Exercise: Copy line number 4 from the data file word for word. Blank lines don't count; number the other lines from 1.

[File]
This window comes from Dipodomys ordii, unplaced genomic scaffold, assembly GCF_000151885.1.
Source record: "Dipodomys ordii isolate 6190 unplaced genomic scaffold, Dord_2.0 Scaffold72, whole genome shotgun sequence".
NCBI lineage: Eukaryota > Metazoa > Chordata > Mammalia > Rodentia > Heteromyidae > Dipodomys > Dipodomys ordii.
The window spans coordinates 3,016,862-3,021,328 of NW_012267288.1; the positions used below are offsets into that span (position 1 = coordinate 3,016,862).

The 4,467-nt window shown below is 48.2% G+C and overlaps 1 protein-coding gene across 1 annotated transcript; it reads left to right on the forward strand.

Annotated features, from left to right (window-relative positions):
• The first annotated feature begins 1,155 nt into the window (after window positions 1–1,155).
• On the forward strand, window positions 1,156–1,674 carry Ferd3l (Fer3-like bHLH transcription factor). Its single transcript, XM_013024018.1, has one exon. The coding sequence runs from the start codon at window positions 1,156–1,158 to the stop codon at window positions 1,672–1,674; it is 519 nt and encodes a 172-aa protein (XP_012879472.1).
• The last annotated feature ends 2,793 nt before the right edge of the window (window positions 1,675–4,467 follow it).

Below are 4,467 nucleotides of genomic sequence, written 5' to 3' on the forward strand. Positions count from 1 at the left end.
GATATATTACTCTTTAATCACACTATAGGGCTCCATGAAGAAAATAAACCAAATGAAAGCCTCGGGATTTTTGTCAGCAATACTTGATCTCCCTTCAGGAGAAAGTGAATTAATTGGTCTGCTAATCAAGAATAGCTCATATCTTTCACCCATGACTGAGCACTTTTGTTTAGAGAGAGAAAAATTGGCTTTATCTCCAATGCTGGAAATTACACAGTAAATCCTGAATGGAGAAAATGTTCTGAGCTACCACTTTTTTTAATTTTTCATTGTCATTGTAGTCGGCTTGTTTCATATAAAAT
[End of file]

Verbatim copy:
The window spans coordinates 3,016,862-3,021,328 of NW_012267288.1; the positions used below are offsets into that span (position 1 = coordinate 3,016,862).